Monique Shorr, sixth-grade science and social studies teacher at Hartland Farms Intermediate Schools in Michigan, has been using handheld computers for six years in her classroom. Handheld technology is but one of the technologies that are integrated into the daily fabric of her classroom. From textbooks to an overhead transparency projector, she and her students learn how to effectively use all the available resources. The HP iPAQ handhelds used in her classes keep the students' work stored, and they are synchronized to a server for easy lesson distribution and grading of student documents. "Over the semester my students become autonomous learners who can take charge of their own learning," Shorr says.
In a demonstration project to show administrators and teachers in Kona in particular (and Hawaii in general) what is possible on handhelds, Kathy Ishii, Kealakehe Complex School Renewal specialist, secured a grant under the No Child Left Behind law, which helped provide 200 handhelds for third- through fifthgraders. "Even the lower primary students were very capable in utilizing handheld computers eff ectively to enhance their learning opportunities," Ishii says.
Cari Kojima's third-grade class used handhelds in studying Anchialine ponds, an endangered ecosystem in Hawaii. And third-grade teacher Ann Buffi ngton used them to focus on literacy: "I found that the handhelds were motivating to the children and that by the end of the semester their writing skills had dramatically improved," Buffington says.
While the grant ended in June, Jessica Yamasawa, principal of Kahakai Elementary, plans to expand the program with school funds given the benefi ts to the children. "I believe that these devices are the future," she says, "and I am working to provide handhelds to more of my children in the next school year."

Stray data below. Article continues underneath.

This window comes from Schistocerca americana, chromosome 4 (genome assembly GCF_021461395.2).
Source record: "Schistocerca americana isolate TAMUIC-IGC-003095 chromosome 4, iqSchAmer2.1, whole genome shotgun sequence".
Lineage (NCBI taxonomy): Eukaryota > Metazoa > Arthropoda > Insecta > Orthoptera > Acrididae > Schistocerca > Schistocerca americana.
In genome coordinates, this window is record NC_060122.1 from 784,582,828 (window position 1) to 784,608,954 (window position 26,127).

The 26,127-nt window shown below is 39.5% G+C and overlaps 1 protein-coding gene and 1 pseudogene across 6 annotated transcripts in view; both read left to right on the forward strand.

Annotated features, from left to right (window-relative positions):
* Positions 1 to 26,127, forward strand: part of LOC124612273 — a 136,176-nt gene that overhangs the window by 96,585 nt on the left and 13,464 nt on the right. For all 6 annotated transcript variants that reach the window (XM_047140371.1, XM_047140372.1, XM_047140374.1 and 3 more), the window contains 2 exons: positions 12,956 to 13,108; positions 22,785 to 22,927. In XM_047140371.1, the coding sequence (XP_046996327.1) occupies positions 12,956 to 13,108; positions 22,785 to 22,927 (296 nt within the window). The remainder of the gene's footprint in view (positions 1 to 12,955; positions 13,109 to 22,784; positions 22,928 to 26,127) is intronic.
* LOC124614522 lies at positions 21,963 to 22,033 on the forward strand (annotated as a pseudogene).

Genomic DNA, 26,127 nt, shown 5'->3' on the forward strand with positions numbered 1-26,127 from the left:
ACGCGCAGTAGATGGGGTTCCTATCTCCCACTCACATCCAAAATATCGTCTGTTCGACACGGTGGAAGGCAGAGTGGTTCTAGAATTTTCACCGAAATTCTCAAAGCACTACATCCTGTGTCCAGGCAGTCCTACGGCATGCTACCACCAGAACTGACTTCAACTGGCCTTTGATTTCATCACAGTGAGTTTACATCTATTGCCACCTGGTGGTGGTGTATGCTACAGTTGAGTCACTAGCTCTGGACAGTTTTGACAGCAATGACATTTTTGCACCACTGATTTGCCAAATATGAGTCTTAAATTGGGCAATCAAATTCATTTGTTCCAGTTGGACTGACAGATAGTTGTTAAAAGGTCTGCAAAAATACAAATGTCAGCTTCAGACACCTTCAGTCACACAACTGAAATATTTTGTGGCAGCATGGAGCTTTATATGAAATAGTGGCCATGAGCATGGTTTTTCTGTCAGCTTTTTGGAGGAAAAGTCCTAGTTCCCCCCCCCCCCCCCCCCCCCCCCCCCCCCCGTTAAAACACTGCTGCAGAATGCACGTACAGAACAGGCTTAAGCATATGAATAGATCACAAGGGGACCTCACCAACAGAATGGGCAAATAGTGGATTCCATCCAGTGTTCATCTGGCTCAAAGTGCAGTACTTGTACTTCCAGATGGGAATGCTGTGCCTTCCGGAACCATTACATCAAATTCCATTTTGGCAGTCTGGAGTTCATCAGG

Now is the time that schools should purchase mobile computers. But in the near future, students will bring their own mobile computers to school-smart cell phones. Cell phones or cell phone use is banned from many school districts now, but savvy administrators will realize they can avoid buying computers since the students' own devices will be suffi cient for most learning tasks.
Schools will need to buy educational software to turn those phones into mobile learning environments, but the cost will be a fraction of the cost of laptops. Mobile computing devices are not a fad; indeed, Ilya Bukshteyn, director of Windows Embedded marketing at Microsoft, says the company estimates that between 2006 and 2010 the market for smart cell phones is to grow 50 percent per year. Cell phones will make one-to-one very scalable and sustainable in K12 schools.
Leaders in every district need to start a one-to-one mobile computing project. Besides providing students with an exciting and relevant learning environment, districts need to learn how to deploy one-to-one mobile computing effectively.
Cathleen Norris is a Regents professor in the Department of Learning Technologies, College of Education, at the University of North Texas. Elliot Soloway is an Arthur F. Thurnau professor at the University of Michigan. They are cofounders of GoKnow!, a company that develops K12 resources for mobile computing devices, and members of the LeapFrog SchoolHouse Educational Advisory Board.